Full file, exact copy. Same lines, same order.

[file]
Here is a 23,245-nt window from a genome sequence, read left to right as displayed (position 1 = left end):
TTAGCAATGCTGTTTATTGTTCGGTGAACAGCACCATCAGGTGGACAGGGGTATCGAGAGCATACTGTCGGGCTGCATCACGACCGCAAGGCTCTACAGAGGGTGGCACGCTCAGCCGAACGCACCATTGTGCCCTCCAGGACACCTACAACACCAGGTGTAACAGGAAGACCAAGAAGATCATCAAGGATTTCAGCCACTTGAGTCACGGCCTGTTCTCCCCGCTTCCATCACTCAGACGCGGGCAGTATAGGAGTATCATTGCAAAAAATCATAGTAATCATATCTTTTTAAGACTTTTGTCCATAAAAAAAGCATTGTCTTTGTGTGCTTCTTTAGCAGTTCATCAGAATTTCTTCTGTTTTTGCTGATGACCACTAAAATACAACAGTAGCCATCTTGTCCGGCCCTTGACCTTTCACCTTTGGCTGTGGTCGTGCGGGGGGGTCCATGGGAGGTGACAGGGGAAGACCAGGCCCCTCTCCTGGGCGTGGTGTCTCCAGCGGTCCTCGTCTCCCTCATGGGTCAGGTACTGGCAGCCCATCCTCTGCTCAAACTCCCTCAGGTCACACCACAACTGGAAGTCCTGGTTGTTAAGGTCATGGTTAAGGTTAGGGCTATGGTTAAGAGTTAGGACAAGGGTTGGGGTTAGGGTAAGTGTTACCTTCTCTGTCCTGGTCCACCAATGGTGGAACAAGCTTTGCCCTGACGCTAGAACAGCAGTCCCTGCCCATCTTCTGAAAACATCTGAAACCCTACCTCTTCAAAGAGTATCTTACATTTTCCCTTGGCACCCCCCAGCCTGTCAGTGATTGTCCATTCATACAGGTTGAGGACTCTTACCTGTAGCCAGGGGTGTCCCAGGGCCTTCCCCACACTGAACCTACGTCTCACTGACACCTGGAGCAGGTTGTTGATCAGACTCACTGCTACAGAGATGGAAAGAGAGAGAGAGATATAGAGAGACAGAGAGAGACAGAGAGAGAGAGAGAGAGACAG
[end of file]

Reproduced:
Here is a 23,245-nt window from a genome sequence, read left to right as displayed (position 1 = left end):
TTAGCAATGCTGTTTATTGTTCGGTGAACAGCACCATCAGGTGGACAGGGGTATCGAGAGCATACTGTCGGGCTGCATCACGACCGCAAGGCTCTACAGAGGGTGGCACGCTCAGCCGAACGCACCATTGTGCCCTCCAGGACACCTACAACACCAGGTGTAACAGGAAGACCAAGAAGATCATCAAGGATTTCAGCCACTTGAGTCACGGCCTGTTCTCCCCGCTTCCATCACTCAGACGCGGGCAGTATAGGAGTATCATTGCAAAAAATCATAGTAATCATATCTTTTTAAGACTTTTGTCCATAAAAAAAGCATTGTCTTTGTGTGCTTCTTTAGCAGTTCATCAGAATTTCTTCTGTTTTTGCTGATGACCACTAAAATACAACAGTAGCCATCTTGTCCGGCCCTTGACCTTTCACCTTTGGCTGTGGTCGTGCGGGGGGGTCCATGGGAGGTGACAGGGGAAGACCAGGCCCCTCTCCTGGGCGTGGTGTCTCCAGCGGTCCTCGTCTCCCTCATGGGTCAGGTACTGGCAGCCCATCCTCTGCTCAAACTCCCTCAGGTCACACCACAACTGGAAGTCCTGGTTGTTAAGGTCATGGTTAAGGTTAGGGCTATGGTTAAGAGTTAGGACAAGGGTTGGGGTTAGGGTAAGTGTTACCTTCTCTGTCCTGGTCCACCAATGGTGGAACAAGCTTTGCCCTGACGCTAGAACAGCAGTCCCTGCCCATCTTCTGAAAACATCTGAAACCCTACCTCTTCAAAGAGTATCTTACATTTTCCCTTGGCACCCCCCAGCCTGTCAGTGATTGTCCATTCATACAGGTTGAGGACTCTTACCTGTAGCCAGGGGTGTCCCAGGGCCTTCCCCACACTGAACCTACGTCTCACTGACACCTGGAGCAGGTTGTTGATCAGACTCACTGCTACAGAGATGGAAAGAGAGAGAGAGATATAGAGAGACAGAGAGAGACAGAGAGAGAGAGAGAGAGACAG